Okay, “Turn On. Tune In. Drop Out.” Is the correct phrasing but while trying to get to sleep the other night, it occurred to me that if we tweak Leary’s counterculture contribution, we can use it to help us as writers:
Turn Off: One of my New Year’s resolutions was to keep the television off until 7pm at night. Granted, I would have to give up my precious after school A&E American Justice and Cold Case Files routine but I felt that I could dedicate that time to other interests such as working out, reading, and writing. So far, this has been one of the best resolutions I have ever made. It is amazing how much more writing I am getting done. My biggest excuse had always been that I just didn’t seem to have time to write. Duh! By turning off the “opiate of the masses” I have created so much more time to be creative and have even started dabbling in poetry again!
Tune Out: Rejection is difficult for anyone and it has often been the excuse I used not to share my writing with anyone. The advice here is to tune out or ignore those that do not offer constructive criticism. Not everyone is going to like what we write, but that doesn’t mean that there isn’t someone out there who will. Even if you send out piece after piece of writing only to be rejected every time, it doesn’t mean you shouldn’t keep pursuing publication if that is your dream. Tune out those negative voices (including your own) and just keep writing.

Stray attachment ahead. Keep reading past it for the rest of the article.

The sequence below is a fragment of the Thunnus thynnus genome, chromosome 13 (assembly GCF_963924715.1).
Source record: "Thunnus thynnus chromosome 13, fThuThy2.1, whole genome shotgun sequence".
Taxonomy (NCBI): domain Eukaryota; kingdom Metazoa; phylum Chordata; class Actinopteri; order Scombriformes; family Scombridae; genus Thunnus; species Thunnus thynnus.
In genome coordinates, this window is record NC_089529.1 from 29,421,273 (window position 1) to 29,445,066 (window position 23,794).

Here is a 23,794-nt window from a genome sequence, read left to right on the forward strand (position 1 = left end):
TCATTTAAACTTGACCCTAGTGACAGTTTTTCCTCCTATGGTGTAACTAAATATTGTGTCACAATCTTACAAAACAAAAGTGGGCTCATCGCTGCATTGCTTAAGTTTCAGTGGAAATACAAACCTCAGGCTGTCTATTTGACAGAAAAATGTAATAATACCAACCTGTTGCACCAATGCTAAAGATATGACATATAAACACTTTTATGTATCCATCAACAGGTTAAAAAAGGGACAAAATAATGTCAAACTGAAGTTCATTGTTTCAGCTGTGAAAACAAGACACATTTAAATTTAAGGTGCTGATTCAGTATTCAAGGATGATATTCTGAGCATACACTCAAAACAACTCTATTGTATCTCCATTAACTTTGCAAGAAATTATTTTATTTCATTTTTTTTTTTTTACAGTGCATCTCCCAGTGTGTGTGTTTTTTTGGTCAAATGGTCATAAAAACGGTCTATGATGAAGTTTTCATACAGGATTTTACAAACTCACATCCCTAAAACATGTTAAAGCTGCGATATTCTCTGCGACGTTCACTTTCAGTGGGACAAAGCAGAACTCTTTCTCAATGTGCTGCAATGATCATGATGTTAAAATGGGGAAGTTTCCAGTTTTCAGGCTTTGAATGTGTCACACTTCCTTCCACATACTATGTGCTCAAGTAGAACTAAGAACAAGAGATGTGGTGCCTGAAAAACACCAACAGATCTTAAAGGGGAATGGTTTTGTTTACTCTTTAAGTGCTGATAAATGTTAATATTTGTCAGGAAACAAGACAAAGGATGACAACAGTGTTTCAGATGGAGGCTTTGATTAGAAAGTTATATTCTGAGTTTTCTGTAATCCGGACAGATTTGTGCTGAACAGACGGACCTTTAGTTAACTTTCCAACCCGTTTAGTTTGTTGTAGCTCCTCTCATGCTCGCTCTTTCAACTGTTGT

Drop Out: I admit, I am not a big fan of social networking but about a year ago I signed up for Facebook so I could keep in touch with my family back East and so I could satisfy my voyeuristic inclinations by reconnecting with old friends from high school. Just before the holidays, I deactivated my account. For me, personally, dropping out of the social networking scene (such as it was to me) was the best thing I could have done for my writing. I found I spent way too much time messing around on Facebook and ignoring not only cleaning my house, folding my laundry, and grading papers, but also the ideas in my head that might have produced some interesting writing. Since committing “virtual suicide” I have done more reading and writing than ever before and even managed to lose five pounds.
I’m not saying this advice will apply to everyone. Surely, there are writers out there that don’t have such an addictive personality that Facebook and other such sites get in the way of their progress. I just know that the distortion of Leary’s statement made a lot of sense to me as I tossed and turned in bed the other night and maybe it will for someone else as well.
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